Chinese excellence drive ‘may make universities weaker’

Institutions in Double First Class initiative poaching professors from rivals and creating ‘shadow’ academic posts, says study

February 25, 2021
Weightlifter representing China drops the weight and falls on floor as a metaphor that Chinese excellence drive ‘may make universities weaker’
Source: Getty

China’s Double First Class excellence initiative, meant to propel universities into global greatness, has had “negative effects” that may decouple it from its original policy goals, researchers have warned.

Uneven funding has deepened the gap between universities in the country’s affluent east and those in the less privileged “middle” and west, according to an analysis of financial statements and interviews with sector leaders published in the journal Higher Education. Tsinghua University in Beijing, for example, has a budget that is six times larger than that of Lanzhou University in Gansu province, even though the excellence initiative classifies both as “world class”.

Elite institutions have used their financial advantage to poach talented academics from less well-resourced institutions, causing a brain drain from west to east, the study says.

Competition for state funding has also caused university administrators to close “weak” programmes and resort to practices such as hiring “shadow academics” to boost citation numbers.

The Double First Class project, launched in 2017, consists of 42 “world class” universities (WCUs) and covers 108 “world class” disciplines (WCDs). It replaced two similar initiatives from the 1990s. Collectively, these efforts have succeeded in pushing China up global university rankings, with Tsinghua entering the world top 20 for the first time this year.

The Double First Class Project puts pressure on institutions to excel in metrics weighed heavily in rankings, with generous financial rewards for those that can deliver. The government has spent billions of dollars based on a “deeply embedded assumption” that funding and sheer political will be enough to create world-class institutions.

However, the Higher Education paper argues that damage has been done to the diversity of course offerings and equality between institutions.

The researchers – from Shanghai Normal University, the Huazhong University of Science and Technology and UCL – interviewed decision-makers at three WCUs, from the east, the “middle” and the west of the country, to compare regional differences.

“Elite universities are becoming stronger, whereas others are more disadvantaged,” said an interviewee from the “middle” university.

An interviewee from the western university said “research universities in east provinces are the biggest threat to us”, adding that 100 of their institution’s professors had been poached in the past decade. While the Ministry of Education does not endorse this practice, it has not stopped it, either. Some provinces have set aside 80 per cent of their personnel budget for “bidding” professors away from rivals.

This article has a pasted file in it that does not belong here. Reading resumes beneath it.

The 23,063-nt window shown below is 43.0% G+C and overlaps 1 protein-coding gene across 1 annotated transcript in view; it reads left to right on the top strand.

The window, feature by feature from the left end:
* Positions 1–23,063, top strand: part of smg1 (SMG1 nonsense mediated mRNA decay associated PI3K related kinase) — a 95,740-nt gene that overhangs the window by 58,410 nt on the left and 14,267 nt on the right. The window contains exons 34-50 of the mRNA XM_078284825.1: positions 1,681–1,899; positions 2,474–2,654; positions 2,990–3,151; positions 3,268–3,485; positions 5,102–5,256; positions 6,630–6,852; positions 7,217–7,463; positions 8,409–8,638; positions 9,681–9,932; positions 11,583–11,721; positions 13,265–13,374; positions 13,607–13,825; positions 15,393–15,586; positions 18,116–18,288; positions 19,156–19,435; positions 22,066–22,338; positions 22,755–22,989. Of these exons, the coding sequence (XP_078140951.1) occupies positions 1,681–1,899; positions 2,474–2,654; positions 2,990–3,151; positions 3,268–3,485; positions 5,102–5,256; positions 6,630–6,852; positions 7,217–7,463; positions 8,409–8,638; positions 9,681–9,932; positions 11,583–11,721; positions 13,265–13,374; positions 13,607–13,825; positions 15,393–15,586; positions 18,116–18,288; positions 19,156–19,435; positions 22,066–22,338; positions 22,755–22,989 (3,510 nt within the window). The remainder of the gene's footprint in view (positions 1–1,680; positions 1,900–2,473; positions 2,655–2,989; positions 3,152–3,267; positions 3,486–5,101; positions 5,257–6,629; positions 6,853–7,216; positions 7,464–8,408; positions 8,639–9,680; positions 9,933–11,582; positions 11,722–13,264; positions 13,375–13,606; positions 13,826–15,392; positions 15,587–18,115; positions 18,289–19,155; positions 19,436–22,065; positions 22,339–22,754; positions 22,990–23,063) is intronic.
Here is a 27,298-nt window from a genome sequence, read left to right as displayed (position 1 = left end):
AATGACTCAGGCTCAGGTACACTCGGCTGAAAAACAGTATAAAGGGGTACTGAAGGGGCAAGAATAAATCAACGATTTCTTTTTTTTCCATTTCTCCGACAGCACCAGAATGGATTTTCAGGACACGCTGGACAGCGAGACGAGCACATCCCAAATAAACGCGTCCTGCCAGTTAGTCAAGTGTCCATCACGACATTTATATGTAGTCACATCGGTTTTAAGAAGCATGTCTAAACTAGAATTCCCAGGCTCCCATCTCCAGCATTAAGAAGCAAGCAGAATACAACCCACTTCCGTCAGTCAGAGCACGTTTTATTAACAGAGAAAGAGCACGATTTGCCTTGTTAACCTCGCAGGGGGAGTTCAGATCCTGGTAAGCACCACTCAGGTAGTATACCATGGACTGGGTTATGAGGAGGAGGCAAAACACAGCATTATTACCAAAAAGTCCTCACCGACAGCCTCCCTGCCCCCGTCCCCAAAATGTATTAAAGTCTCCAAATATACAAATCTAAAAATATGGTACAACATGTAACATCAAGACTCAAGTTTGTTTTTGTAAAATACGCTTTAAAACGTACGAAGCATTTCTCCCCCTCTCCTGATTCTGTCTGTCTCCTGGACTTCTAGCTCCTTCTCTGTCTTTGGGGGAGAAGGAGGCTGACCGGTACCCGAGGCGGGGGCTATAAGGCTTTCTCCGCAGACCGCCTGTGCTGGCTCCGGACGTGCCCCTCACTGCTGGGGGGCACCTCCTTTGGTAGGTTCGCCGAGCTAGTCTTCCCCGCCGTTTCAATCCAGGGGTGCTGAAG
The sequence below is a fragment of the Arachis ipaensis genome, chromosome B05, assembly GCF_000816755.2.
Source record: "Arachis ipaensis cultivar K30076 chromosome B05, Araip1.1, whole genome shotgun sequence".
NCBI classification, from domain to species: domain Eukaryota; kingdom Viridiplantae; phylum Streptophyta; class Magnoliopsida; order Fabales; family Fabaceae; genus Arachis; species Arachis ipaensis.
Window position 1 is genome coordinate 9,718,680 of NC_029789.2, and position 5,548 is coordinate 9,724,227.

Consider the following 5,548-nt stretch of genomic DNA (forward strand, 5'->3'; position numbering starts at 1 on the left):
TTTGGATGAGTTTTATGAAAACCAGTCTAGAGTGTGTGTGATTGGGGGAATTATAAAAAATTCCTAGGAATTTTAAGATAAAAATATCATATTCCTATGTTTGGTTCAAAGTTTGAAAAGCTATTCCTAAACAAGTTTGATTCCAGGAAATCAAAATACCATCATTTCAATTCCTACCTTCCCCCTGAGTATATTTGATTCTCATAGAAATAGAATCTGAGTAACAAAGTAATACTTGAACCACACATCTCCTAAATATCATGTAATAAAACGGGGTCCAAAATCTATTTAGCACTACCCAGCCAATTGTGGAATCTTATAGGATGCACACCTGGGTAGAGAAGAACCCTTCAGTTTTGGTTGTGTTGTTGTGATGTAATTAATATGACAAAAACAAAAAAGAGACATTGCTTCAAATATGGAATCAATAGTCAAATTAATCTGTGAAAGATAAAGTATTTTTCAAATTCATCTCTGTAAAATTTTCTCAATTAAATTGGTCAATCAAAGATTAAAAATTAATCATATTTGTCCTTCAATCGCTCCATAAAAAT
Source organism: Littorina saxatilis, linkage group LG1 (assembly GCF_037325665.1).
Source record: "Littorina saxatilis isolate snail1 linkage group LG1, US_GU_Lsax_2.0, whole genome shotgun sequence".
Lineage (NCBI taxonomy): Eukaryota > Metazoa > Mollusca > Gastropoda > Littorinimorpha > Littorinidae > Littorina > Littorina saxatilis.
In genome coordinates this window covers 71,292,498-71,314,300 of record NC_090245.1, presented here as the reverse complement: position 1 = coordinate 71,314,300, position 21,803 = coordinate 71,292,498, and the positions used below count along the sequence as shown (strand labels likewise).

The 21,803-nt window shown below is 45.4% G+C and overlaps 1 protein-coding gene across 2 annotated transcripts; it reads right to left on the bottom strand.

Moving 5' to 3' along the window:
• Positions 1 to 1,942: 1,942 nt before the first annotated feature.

Universities under pressure to become “world class” by a certain deadline have also resorted to buying “ready-made knowledge” from “shadow academics”, meaning hiring postgraduate researchers or adjuncts on short-term contracts to churn out English-language journal citations. They are called “shadows” because they generally do not have a presence on campus.

Institutions “have no interest…or patience to deal with the growth process of young scholars”, said an interviewee at the eastern university.

There is also obvious favouritism towards science fields, which not only yield high citation numbers but are also removed from political or controversial topics. Of the WCDs’ 465 departments or programmes, 359 – or 77 per cent – are STEM-related.

Given that funding can be discipline-specific, some universities have closed “weak” departments or programmes in order to “squeeze into” the WCD designation.

One of the interviewed institutions closed entirely its school of education. According to its staff, the “sacrifice” was made to make the university “stronger” and more likely to attract state funding.

However, experts fear that in the long run, “this strategy will make universities weaker, not stronger”, will “damage the liberal nature of education” and will “give students fewer choices”.

joyce.lau@timeshighereducation.com

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Reader's comments (2)

Has it ever been different anywhere "competition" is involved. The long established elites have such a high opinion of themselves that they forget what their original purpose might have been, over furthering their own eliteness. I'm pretty sure that's true of most British top universities, creating distorted local economies that the original locals can't afford - isn't that part of the lesson of "The Glass Bead Game" by Hesse? We have our own Castalia's, about an hour journey from London that between them have had donations of a few billion in the last decade. That goes to found new colleges, create (or rename) chairs ... generally extend the inequality further, and distort on their local communities more. For the good of the country as a whole it would probably be better if those funds went elsewhere - they could still have a role in mentoring it's deployment, but to some that would be like treason? What happens at each scale happens more extensively as the scales gets bigger - local, regional, national, global. If we are going to survive we need to spread it around a bit.
"..they forget what their original purpose might have been.." spot on there. The wannabes more so than the elites.

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